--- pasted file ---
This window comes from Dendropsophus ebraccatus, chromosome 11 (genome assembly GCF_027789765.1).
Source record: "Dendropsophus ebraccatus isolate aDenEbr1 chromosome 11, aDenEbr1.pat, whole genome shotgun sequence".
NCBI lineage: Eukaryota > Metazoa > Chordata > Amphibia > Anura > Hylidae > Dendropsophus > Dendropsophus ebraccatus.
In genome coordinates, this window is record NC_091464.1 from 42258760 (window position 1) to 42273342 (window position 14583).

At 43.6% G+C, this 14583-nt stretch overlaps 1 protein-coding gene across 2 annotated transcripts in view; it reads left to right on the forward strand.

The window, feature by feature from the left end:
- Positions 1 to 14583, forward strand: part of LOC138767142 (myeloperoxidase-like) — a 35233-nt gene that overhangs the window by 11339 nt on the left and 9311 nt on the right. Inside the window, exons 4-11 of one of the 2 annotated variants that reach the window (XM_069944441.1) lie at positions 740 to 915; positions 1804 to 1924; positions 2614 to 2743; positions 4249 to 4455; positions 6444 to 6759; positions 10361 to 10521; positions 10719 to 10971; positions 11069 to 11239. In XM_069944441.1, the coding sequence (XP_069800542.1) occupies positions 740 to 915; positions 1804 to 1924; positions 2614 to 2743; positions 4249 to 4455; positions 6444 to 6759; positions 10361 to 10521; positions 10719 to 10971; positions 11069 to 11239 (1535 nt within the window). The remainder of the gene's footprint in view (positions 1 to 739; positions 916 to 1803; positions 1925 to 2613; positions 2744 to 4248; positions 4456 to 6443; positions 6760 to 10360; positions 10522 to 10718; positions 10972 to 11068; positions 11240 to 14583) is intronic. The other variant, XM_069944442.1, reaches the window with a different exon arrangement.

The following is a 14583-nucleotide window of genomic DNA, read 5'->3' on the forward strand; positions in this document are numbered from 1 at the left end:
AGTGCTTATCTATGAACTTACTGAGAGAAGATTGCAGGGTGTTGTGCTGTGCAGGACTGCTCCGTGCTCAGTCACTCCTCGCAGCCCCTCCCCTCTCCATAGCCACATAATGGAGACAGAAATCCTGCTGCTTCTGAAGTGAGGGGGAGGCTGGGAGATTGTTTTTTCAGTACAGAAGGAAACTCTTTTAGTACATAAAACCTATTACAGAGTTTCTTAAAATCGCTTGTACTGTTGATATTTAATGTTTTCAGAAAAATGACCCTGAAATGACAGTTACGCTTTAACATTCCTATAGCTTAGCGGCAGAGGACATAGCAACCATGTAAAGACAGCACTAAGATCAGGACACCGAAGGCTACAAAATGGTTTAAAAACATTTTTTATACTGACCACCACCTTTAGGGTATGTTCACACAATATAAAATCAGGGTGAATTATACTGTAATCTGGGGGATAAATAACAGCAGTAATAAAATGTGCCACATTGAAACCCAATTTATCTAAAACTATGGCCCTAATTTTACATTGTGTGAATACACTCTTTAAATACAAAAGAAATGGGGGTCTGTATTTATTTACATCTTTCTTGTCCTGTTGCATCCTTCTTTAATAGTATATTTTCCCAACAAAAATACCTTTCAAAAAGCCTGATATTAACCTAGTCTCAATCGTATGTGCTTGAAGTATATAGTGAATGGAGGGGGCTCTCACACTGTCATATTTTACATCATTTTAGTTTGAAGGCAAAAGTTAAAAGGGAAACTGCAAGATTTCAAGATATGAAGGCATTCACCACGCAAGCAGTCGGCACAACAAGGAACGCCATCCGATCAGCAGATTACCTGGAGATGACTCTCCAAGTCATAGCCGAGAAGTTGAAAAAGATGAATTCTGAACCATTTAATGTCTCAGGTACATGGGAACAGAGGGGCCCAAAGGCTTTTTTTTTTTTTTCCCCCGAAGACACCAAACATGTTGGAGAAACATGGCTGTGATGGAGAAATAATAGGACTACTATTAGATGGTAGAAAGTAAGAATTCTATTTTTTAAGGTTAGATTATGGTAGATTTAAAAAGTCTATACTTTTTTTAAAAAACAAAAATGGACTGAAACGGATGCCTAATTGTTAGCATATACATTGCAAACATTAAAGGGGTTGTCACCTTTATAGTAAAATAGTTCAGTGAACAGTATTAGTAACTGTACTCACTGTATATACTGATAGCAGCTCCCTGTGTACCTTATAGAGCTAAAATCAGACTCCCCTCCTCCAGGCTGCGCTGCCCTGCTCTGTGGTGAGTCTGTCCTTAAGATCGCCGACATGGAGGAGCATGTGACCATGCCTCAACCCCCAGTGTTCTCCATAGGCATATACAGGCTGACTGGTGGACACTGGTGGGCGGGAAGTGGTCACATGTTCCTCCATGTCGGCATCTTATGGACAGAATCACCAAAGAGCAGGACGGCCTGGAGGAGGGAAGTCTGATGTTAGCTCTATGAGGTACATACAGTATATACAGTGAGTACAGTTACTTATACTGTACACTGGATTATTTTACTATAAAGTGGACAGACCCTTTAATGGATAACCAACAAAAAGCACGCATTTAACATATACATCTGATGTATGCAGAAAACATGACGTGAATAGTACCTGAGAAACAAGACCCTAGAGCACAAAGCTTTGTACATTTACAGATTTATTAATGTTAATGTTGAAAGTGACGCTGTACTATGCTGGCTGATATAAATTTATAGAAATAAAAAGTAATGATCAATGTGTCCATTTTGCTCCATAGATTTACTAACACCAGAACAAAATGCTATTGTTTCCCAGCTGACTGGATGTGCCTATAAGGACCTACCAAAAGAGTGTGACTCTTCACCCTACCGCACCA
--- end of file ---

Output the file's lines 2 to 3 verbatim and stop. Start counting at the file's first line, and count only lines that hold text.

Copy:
Source record: "Dendropsophus ebraccatus isolate aDenEbr1 chromosome 11, aDenEbr1.pat, whole genome shotgun sequence".
NCBI lineage: Eukaryota > Metazoa > Chordata > Amphibia > Anura > Hylidae > Dendropsophus > Dendropsophus ebraccatus.